If you have not accrued the 2,600 service days required to take long service leave, but you have accrued more 1,820 service days and you will not be performing building, electrical or metal work for a minimum period of 12 months, you can apply for a pro-rata payment. You will be paid the monetary equivalent of the weeks of leave you have accrued at the time you cease employment. Please note that by claiming a pro-rata payment, you will break your service for long service leave purposes. This means that you will need to accrue a further 1,820 service days (equivalent to 7 years full time employment) before you will qualify for any further benefit from the scheme.
The levy payments made by employers are pooled into a fund that pays long service leave entitlements to workers and covers scheme administrative costs. If you do not accrue 1,820 service days you are not eligible to claim a payment. We have no discretion in this matter.
Yes, long service leave must be taken in whole weeks and the minimum period is two weeks.
Complete an application form. If you are currently registered, or you have been registered with us within the last 12 months, your current/last employer is required to complete Part 2 of the application form.
The rate you will be paid per week will be calculated from your average ordinary weekly earnings within the last 12 months service as recorded by us at the time you take your leave.
If you have not had service recorded in the previous 12 months, you will be paid an average industry rate (calculated from the average weekly pay of workers in your classification of work, who took long service leave in the previous financial year)
Yes, we are required to withhold tax. Long service leave payments will be taxed in accordance with the Australian Taxation Office PAYG withholding weekly tax table and leaving the industry claims will be taxed in accordance with the Australian Taxation Office tax table for unused leave payments on termination of employment.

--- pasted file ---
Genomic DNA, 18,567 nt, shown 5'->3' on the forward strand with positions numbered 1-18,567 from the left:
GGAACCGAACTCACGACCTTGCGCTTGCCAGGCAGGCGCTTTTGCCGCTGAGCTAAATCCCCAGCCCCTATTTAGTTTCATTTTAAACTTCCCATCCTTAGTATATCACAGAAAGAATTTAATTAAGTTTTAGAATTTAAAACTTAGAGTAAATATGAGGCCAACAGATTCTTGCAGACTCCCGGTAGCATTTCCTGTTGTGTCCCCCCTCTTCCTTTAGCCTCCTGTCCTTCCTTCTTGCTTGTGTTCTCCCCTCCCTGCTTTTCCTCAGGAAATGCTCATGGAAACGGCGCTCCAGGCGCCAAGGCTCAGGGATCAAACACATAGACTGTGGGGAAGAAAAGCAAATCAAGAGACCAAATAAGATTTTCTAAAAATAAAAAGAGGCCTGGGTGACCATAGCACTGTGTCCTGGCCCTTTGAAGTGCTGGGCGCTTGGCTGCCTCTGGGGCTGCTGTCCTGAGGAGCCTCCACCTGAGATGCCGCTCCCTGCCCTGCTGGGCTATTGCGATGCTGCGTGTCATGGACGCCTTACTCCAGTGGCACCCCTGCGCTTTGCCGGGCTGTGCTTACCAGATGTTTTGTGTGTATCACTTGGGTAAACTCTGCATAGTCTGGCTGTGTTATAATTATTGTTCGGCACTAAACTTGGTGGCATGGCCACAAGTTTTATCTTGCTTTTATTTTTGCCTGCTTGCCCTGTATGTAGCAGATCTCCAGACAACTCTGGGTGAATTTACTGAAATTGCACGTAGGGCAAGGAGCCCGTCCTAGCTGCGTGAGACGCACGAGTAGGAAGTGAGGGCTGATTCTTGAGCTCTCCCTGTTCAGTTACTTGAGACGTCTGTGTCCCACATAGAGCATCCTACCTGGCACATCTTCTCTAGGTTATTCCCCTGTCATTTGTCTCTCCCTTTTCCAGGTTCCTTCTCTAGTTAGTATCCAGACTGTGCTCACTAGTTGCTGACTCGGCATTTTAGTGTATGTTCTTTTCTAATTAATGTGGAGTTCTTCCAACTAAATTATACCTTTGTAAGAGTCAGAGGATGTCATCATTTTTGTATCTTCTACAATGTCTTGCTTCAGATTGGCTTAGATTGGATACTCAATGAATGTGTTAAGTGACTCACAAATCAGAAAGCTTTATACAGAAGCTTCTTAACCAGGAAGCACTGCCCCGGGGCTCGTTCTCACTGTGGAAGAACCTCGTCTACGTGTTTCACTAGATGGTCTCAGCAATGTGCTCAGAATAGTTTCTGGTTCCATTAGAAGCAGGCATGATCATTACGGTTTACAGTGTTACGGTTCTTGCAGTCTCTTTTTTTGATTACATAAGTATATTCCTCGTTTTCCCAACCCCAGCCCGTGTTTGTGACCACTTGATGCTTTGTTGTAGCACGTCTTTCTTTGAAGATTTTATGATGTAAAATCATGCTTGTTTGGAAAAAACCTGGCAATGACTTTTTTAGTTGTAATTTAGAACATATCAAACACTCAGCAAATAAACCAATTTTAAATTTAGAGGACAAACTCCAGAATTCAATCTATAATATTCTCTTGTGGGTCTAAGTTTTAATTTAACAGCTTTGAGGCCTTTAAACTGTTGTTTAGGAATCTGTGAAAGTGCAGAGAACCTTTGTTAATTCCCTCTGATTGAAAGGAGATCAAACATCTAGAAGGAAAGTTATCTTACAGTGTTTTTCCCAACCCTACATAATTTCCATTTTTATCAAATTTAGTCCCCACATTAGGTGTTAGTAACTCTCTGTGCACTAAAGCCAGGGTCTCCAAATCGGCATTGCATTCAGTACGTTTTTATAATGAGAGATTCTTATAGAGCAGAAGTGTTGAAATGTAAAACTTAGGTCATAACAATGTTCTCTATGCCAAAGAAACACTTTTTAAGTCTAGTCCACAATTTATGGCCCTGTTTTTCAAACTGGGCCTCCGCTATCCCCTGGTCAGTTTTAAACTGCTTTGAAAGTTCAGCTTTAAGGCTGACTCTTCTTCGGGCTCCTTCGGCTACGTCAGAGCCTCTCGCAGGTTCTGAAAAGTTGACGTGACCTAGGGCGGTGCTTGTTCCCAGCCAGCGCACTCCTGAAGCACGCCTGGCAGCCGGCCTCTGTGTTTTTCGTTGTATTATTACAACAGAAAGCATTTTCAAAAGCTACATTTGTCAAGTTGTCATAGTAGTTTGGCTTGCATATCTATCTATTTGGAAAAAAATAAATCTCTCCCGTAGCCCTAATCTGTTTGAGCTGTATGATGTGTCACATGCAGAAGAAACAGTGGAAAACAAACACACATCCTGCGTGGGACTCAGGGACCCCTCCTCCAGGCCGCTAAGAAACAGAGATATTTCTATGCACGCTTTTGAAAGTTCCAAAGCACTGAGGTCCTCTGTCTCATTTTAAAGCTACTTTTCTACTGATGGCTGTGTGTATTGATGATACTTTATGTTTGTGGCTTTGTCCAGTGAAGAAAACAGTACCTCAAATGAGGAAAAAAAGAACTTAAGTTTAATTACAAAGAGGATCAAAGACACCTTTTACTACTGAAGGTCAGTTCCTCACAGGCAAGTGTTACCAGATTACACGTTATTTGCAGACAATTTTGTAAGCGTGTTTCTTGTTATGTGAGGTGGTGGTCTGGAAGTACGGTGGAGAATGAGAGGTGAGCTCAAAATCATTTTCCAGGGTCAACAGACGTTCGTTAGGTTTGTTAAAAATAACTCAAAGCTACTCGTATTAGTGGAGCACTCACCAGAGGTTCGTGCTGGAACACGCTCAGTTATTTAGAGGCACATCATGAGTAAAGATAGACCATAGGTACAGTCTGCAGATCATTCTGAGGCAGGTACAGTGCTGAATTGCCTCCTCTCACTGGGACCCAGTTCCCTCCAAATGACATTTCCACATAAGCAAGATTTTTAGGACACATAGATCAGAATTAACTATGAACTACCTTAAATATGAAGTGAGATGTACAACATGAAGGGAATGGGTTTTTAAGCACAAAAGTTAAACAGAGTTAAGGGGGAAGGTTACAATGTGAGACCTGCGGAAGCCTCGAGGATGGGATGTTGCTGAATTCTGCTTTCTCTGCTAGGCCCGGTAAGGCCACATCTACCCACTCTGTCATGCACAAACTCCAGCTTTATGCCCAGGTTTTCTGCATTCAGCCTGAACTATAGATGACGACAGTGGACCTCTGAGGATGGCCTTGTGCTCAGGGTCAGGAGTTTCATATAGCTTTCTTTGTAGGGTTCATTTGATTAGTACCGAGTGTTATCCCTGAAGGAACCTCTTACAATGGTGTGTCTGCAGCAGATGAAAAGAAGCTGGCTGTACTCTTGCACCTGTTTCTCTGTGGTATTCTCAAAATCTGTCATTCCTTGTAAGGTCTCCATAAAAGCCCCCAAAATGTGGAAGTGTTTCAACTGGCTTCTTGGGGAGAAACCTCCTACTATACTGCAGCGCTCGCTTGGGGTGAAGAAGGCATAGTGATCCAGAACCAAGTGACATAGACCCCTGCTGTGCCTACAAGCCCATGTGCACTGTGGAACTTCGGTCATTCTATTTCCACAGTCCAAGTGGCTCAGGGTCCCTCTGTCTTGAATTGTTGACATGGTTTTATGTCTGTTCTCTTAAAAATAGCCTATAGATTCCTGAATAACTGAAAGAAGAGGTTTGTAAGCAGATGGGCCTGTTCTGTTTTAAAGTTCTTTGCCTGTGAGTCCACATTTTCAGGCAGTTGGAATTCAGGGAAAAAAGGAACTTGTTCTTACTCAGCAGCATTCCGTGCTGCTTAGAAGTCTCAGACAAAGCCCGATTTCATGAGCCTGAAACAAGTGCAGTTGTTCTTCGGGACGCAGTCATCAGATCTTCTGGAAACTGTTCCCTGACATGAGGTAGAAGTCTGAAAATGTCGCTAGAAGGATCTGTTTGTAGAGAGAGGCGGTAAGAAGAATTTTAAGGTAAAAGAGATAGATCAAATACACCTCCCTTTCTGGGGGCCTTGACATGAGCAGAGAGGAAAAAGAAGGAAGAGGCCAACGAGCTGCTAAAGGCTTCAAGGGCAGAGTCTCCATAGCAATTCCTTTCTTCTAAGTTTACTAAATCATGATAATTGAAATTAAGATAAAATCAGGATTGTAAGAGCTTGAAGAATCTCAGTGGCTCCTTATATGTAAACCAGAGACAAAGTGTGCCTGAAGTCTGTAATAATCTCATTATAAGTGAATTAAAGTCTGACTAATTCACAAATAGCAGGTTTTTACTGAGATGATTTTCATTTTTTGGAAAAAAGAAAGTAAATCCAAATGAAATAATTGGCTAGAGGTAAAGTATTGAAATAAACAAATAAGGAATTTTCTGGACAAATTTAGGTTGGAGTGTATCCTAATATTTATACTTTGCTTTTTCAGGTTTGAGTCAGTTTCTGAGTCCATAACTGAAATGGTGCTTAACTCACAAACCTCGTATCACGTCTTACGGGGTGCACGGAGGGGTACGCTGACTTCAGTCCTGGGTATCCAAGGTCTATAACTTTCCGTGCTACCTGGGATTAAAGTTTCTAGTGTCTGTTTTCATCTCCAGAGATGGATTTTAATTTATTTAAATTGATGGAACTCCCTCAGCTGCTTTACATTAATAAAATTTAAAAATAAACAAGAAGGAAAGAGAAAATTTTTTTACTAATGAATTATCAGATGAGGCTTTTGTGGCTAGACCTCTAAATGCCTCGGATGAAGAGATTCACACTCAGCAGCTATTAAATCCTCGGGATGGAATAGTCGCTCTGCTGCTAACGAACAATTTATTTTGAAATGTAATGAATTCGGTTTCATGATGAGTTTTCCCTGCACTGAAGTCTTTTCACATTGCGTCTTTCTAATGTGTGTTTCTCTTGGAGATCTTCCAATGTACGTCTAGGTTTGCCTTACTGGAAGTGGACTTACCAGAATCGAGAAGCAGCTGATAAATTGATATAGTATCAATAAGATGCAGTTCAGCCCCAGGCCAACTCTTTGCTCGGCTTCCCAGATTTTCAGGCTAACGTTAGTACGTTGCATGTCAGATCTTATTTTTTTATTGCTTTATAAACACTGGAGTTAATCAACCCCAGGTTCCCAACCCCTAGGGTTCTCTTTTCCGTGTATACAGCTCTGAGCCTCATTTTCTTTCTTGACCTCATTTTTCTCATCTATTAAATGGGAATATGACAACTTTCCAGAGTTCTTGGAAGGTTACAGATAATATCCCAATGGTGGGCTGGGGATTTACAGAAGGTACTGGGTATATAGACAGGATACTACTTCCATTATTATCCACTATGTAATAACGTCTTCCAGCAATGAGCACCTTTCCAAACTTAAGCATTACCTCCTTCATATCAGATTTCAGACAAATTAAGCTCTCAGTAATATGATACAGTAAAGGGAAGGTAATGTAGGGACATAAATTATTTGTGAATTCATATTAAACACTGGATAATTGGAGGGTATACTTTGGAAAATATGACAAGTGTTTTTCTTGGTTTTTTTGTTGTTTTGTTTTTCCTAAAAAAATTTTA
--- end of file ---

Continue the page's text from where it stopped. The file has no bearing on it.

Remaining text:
We will pay you as a long service leave day. Your employer will not pay you for the public holiday.
You are not able to extend your leave, however you may apply for periods of long service leave consecutively. The minimum period for long service leave is 2 weeks. You'll need to complete a new claim through the Worker Portal.
If you are working in the construction industry you will need to check that you are registered with the portable long service leave scheme in that State or Territory. If you are registered, your service interstate may be recognised. Contact details of all construction industry portable long service leave schemes can be found here.
No, service cannot be 'rolled over' or transferred. Service will remain recorded in the relevant State or Territory in which the work was performed, until you make a claim for payment. You will need to keep track of the service you have accrued in each scheme yourself. When you have sufficient service for an entitlement in the scheme in which you are currently or were last registered, you can make a claim to that scheme.
If you are now working in South Australia and you are about to be de-registered by a scheme in another State you should advise that scheme of your registration in South Australia. Please download a copy of your latest service statement and send it to them.